Contentious guesthouse gets the green light
Constructing a guesthouse in an affluent neighbourhood has proven to be very challenging.
13 August 2018 | Government
"Every person has the right to use their property to their personal preference..." Town Council
Even with numerous objections by neighbouring property owners, the Swakopmund town council has approved an application for the development of a residential guesthouse in Nord Strand Street.
The guesthouse, which will be located on erf 546, will feature six guestrooms and will be operated from a private dwelling. As such, the town council’s accommodation establishment policy stipulates that the owner or manager will be required to reside on the property permanently and only 40% of the floor area of the house may be used for guests. The appearance of the building must also be residential in character.
Van der Westhuizen Town Planning and Properties, on behalf of the developer, made an application for consent to construct and operate a residential guesthouse on the property to the town council in 2011. This application was first approved by the town council in March 2011, but the decision was appealed by the objectors’ legal representatives to the ministry of urban and rural development. The ministry subsequently requested comments from the town council in terms of the appeal. After the matter was considered by the ministry, council’s initial decision was upheld.
As a result of the delay in the process, another application was made for council to grant a renewal of the consent as the initial consent granted by council in 2011 has lapsed in terms of clause 6 under section 6.3.1 of the Swakopmund Town Planning Scheme.
The proposed consent was advertised in a local newspaper in February 2018 where after numerous objections were again received by the neighbouring property owners.
One of the objections raised was that the guesthouse would inextricably change the character of the residential area into a mixed use area which would also detrimentally affect the property values of all neighbouring properties.
During a discussion of the objection, council said that no evidence exists on such devaluation of property.
“In fact, the presence of such guesthouse in an area immanent to change in future due to expansion of the business and mixed use area, will make these areas more sought after for similar uses. This will have the opposite effect as expressed by the objector.”
Another objection raised was that the development would cause a disruption of traffic in Nord Strand Street due to additional traffic in the area.
Council responded by saying that this objection cannot be supported as there is no proof to this.
“All over Swakopmund there are similar establishments but traffic flow seems to be normal. The reconstruction of Nord Strand Street in fact makes conditions even more favourable for such a guesthouse as traffic speeds are reduced considerably.”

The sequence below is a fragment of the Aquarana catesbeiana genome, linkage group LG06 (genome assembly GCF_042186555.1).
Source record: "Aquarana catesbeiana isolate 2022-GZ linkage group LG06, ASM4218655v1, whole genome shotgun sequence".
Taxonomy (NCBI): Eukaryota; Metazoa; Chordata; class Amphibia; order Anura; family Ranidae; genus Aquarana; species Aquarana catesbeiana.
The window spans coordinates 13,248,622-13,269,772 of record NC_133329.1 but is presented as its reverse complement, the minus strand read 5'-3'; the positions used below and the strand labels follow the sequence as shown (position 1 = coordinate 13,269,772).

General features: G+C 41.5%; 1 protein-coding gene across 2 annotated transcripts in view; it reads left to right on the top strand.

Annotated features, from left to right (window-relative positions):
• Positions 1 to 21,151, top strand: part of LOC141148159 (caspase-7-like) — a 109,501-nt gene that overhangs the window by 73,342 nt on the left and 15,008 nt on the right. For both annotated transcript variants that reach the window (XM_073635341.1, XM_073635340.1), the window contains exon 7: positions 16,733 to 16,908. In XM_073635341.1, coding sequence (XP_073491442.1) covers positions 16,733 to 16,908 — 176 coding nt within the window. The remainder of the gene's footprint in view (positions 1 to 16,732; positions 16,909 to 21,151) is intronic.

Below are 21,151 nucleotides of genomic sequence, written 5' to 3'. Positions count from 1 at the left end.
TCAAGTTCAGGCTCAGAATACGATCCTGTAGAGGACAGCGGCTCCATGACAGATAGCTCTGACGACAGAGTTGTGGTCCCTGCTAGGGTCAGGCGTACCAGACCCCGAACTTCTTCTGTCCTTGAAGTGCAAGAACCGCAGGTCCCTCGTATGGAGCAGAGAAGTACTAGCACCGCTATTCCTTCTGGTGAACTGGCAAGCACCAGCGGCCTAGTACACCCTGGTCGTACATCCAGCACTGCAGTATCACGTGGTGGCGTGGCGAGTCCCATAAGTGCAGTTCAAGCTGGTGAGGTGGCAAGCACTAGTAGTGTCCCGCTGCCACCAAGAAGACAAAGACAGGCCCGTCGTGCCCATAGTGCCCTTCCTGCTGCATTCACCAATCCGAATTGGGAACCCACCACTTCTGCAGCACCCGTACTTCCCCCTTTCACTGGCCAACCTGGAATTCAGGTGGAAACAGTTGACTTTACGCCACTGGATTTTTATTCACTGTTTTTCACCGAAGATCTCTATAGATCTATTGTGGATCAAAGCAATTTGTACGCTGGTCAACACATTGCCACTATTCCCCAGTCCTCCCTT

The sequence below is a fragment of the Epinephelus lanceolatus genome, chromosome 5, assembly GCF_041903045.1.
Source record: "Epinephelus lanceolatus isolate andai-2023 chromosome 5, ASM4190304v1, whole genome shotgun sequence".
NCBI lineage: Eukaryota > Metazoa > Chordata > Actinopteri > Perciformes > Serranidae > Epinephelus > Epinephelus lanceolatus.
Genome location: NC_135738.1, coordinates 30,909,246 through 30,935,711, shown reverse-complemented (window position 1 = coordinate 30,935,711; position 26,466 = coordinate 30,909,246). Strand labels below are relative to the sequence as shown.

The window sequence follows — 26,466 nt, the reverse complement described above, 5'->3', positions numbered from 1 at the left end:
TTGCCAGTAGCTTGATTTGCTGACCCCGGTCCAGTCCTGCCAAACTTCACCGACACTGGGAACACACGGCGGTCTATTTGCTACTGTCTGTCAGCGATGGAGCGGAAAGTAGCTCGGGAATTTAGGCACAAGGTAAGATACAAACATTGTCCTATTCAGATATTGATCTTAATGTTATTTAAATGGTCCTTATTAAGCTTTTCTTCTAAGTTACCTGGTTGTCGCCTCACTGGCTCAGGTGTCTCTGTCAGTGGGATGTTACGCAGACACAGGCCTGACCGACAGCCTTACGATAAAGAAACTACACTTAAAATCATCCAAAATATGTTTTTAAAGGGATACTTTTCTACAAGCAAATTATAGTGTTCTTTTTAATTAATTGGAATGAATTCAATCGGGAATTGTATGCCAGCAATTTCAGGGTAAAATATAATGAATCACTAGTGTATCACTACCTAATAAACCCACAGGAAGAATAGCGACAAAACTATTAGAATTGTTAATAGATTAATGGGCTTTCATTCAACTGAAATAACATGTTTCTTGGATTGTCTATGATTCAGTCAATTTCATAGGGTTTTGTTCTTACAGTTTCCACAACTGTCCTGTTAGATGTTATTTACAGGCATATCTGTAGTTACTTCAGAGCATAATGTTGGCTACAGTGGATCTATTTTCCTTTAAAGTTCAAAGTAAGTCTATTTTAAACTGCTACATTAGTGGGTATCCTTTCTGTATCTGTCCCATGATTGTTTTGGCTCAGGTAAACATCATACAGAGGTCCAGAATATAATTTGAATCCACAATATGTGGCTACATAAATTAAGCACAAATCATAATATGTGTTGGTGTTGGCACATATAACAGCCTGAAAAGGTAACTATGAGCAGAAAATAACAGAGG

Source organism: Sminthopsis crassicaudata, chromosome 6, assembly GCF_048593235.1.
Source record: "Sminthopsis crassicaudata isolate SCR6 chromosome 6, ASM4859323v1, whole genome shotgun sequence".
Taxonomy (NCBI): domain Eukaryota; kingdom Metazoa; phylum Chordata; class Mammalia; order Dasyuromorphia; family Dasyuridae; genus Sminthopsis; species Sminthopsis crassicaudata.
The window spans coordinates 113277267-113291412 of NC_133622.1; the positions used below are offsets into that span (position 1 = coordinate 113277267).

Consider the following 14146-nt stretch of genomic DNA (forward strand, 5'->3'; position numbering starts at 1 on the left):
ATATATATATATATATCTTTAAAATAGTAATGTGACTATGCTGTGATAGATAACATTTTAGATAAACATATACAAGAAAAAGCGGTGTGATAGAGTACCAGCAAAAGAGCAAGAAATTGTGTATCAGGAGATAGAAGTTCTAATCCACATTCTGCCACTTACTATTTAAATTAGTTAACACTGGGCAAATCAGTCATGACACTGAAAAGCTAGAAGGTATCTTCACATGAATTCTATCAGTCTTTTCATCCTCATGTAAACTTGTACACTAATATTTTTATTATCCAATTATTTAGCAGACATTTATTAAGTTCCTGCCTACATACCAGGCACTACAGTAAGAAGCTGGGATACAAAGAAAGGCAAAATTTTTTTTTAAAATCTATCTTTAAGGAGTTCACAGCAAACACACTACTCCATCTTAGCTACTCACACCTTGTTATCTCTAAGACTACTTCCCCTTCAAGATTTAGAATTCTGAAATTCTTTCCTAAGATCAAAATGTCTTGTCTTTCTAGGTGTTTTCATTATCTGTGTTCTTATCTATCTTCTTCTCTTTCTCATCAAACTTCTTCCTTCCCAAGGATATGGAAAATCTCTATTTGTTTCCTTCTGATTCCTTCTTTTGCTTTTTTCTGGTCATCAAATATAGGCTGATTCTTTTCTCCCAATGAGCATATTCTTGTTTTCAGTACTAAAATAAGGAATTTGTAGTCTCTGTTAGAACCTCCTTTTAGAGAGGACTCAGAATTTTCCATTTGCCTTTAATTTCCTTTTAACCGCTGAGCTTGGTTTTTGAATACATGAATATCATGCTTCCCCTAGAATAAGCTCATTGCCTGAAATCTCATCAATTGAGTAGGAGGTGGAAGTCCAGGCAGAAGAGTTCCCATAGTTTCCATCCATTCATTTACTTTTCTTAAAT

One objector requested a copy of the proposed draft plans of the guesthouse. According to the objector, the planned building does not sufficiently resemble residential character as required by the policy.
Council said that there seems to be no guideline in terms of what constitutes a residential character.
“Every person has the right to use their property to their personal preference as long as it is in accordance with and conforms to the provision of the town planning scheme. The proposed guesthouse does in no way differ from Indongo guesthouse situated in close proximity. What is the objector referring to here? Which criteria were used to determine that the proposed development does not resemble residential character? The current design reflects a nautical appearance that can be associated with a coastal town and the owner has the right to choose his own design.”
In light of the approval already granted by the ministry, council took note of these objections and proceeded with the approval. According to council, the approval from the ministry does not lapse, however should objections still be received from neighbours, this approval takes precedence as the ministry is the highest authority and their approval stands.
In its recommendation, council granted approval for the application by Atlantic Detour to operate a residential guesthouse on condition that the Namibia Tourism Board grants permission and the applicant registers with the municipality’s health services department.
Final approval will only be granted by council if the applicant adheres to council’s accommodation establishment policy at all times and that the final building plans adhere to the provisions of the policy.
Council also reserved its right to cancel the consent should there be valid objections. Council also informed the objectors of their right to appeal to the minister against council’s resolution within 28 days.